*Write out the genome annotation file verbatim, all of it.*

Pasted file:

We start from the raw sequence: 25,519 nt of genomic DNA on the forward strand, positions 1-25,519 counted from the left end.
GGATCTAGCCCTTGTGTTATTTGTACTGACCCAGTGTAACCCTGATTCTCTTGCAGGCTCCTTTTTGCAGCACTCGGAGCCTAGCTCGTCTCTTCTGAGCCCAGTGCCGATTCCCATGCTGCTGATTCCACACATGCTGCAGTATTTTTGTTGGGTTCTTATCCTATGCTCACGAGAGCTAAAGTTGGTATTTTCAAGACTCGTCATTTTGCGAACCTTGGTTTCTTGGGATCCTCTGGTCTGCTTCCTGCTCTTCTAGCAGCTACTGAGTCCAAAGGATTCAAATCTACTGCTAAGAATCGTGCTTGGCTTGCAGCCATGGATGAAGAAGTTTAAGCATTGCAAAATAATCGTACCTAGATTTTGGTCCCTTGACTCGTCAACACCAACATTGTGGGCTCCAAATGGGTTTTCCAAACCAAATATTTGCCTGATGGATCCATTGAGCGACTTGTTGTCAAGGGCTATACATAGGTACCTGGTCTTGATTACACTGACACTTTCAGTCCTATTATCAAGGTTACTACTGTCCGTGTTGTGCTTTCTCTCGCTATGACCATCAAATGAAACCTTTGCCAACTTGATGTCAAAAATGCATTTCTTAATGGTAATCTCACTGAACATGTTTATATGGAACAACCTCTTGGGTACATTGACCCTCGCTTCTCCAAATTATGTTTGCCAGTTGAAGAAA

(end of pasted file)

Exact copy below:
We start from the raw sequence: 25,519 nt of genomic DNA on the forward strand, positions 1-25,519 counted from the left end.
GGATCTAGCCCTTGTGTTATTTGTACTGACCCAGTGTAACCCTGATTCTCTTGCAGGCTCCTTTTTGCAGCACTCGGAGCCTAGCTCGTCTCTTCTGAGCCCAGTGCCGATTCCCATGCTGCTGATTCCACACATGCTGCAGTATTTTTGTTGGGTTCTTATCCTATGCTCACGAGAGCTAAAGTTGGTATTTTCAAGACTCGTCATTTTGCGAACCTTGGTTTCTTGGGATCCTCTGGTCTGCTTCCTGCTCTTCTAGCAGCTACTGAGTCCAAAGGATTCAAATCTACTGCTAAGAATCGTGCTTGGCTTGCAGCCATGGATGAAGAAGTTTAAGCATTGCAAAATAATCGTACCTAGATTTTGGTCCCTTGACTCGTCAACACCAACATTGTGGGCTCCAAATGGGTTTTCCAAACCAAATATTTGCCTGATGGATCCATTGAGCGACTTGTTGTCAAGGGCTATACATAGGTACCTGGTCTTGATTACACTGACACTTTCAGTCCTATTATCAAGGTTACTACTGTCCGTGTTGTGCTTTCTCTCGCTATGACCATCAAATGAAACCTTTGCCAACTTGATGTCAAAAATGCATTTCTTAATGGTAATCTCACTGAACATGTTTATATGGAACAACCTCTTGGGTACATTGACCCTCGCTTCTCCAAATTATGTTTGCCAGTTGAAGAAA